In the same way that Sony’s TR–63 was not the first transistor radio, the iPod was not the first MP3 player – not by a long shot. In fact, it was not the least expensive, nor was it the smallest or, by any measure, the incumbent. In fact, Apple was the outsider in the music business. Apple no more created the popular MP3 format that all of the iPod’s music used, than Sony had created the transistor. But, Apple created the experience by bringing together the interface, digital media, the ability to buy music at its most atomic level in order to create personalized playlists and, most importantly, it let the market run with it.
IPod’s approach was seen as the enemy to established players. The person who lead Apple’s iPod development was Tony Fadell, who had actually approached all of the incumbents with his idea of creating an iPod device that would benefit from the use of a high capacity hard disk and an online music store where users could purchase music rather than subscribe to it. The incumbents turned Fadell away at the doorstep. Doing it Fadell’s way would undermine the established model and require walking away from success, fighting with existing incumbents who owned the content, and confusing the market with an approach that was not the norm.
Fadell finally found an unlikely reception at Apple, which had sworn off consumer electronics years before with its own failed efforts at PDAs and the very visible disaster of its Newton PDA. Within just eight months, Fadell and his team had developed the first iPod prototype, built on PortalPlayer, a software technology Apple acquired from another company! Fadell refined PortalPlayer, combined it with existing components from the now discontinued Newton, added navigation controls that were radically different from the Walkman-type of controls that were painfully inept at managing large music collections, and included the Apple iTunes Music Store along with synchronization software to link it to a user’s desktop.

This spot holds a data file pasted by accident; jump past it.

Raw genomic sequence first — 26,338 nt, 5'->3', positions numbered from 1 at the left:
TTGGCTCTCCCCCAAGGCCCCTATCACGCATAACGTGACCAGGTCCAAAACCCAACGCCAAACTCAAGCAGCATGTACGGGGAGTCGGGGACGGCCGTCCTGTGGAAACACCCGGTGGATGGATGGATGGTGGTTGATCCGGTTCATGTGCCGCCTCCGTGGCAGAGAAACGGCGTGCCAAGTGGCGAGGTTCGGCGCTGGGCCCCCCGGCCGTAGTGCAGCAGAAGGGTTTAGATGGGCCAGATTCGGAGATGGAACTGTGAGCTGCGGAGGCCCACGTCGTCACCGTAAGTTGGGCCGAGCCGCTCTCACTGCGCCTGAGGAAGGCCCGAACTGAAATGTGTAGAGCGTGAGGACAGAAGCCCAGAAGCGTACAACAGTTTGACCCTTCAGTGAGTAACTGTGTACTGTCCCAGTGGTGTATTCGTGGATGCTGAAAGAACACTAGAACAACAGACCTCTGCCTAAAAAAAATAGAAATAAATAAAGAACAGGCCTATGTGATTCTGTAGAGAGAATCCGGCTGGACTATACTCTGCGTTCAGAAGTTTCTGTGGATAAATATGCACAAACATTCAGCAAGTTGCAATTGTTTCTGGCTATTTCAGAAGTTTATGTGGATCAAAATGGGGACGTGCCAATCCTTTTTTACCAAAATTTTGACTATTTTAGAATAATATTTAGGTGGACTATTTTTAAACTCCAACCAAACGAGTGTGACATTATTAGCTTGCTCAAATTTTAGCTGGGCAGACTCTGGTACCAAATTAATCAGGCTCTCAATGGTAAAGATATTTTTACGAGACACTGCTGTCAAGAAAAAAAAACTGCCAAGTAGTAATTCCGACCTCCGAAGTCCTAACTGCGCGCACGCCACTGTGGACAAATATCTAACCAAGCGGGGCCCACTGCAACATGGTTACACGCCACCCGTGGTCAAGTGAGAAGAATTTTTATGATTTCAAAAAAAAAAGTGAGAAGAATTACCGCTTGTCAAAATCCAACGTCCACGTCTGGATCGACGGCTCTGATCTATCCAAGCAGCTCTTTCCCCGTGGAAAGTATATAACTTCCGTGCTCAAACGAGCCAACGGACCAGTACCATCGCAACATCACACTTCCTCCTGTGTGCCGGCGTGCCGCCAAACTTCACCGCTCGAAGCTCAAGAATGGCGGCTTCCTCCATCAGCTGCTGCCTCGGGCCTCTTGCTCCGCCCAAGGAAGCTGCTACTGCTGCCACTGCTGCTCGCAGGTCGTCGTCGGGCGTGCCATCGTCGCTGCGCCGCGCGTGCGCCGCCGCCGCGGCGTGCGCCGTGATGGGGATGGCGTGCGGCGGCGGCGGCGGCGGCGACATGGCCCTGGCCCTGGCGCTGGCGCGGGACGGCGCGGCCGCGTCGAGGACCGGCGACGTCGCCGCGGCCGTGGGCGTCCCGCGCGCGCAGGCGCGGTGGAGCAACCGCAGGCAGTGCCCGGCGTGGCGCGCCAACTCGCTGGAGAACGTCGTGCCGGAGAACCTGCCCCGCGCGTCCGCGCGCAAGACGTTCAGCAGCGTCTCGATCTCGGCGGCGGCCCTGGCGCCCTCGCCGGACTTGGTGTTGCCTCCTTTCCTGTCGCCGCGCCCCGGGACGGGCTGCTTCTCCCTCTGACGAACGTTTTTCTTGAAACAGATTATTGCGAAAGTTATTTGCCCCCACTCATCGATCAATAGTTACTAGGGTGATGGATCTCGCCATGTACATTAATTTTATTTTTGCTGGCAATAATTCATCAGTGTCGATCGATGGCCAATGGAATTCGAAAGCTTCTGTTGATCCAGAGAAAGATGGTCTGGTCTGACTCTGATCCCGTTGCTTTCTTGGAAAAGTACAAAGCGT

Apple had the benefit of understanding the critical role of experience. Apple’s core competency had always been the crucial interface and experience between man and machine. It understood how machines and people interfaced best, and could rapidly zero in on the essential elements of experience in order to refine them. Apple also understood the value of intimacy in a customer relationship – intimacy in how the customer perceived the role of Apple in their lives. Historically, Apple has had a strong cult following based on a sense its users have of the understanding Apple has of the way its users behave. Within a few months of its introduction, the future of the iPod was clear.
We will look back and wonder how we possibly lived without iTunes and our portable digital music libraries. Our behavior will be altered so dramatically that we will convince ourselves nothing could take its place, and with that the door to the next innovation will crack open.